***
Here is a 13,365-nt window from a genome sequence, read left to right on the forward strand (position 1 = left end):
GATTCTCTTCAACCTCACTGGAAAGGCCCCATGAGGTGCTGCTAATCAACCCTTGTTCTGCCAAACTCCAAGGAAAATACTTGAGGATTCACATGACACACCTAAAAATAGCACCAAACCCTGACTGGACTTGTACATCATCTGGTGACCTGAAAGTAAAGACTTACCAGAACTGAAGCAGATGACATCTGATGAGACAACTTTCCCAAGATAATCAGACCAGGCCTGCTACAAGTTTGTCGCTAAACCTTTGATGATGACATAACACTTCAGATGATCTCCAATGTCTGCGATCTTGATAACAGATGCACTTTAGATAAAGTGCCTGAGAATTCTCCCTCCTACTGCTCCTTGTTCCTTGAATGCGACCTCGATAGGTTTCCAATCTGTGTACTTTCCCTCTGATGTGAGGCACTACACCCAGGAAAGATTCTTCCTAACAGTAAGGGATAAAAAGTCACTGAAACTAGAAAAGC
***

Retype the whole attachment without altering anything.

Here is a 13,365-nt window from a genome sequence, read left to right on the forward strand (position 1 = left end):
GATTCTCTTCAACCTCACTGGAAAGGCCCCATGAGGTGCTGCTAATCAACCCTTGTTCTGCCAAACTCCAAGGAAAATACTTGAGGATTCACATGACACACCTAAAAATAGCACCAAACCCTGACTGGACTTGTACATCATCTGGTGACCTGAAAGTAAAGACTTACCAGAACTGAAGCAGATGACATCTGATGAGACAACTTTCCCAAGATAATCAGACCAGGCCTGCTACAAGTTTGTCGCTAAACCTTTGATGATGACATAACACTTCAGATGATCTCCAATGTCTGCGATCTTGATAACAGATGCACTTTAGATAAAGTGCCTGAGAATTCTCCCTCCTACTGCTCCTTGTTCCTTGAATGCGACCTCGATAGGTTTCCAATCTGTGTACTTTCCCTCTGATGTGAGGCACTACACCCAGGAAAGATTCTTCCTAACAGTAAGGGATAAAAAGTCACTGAAACTAGAAAAGC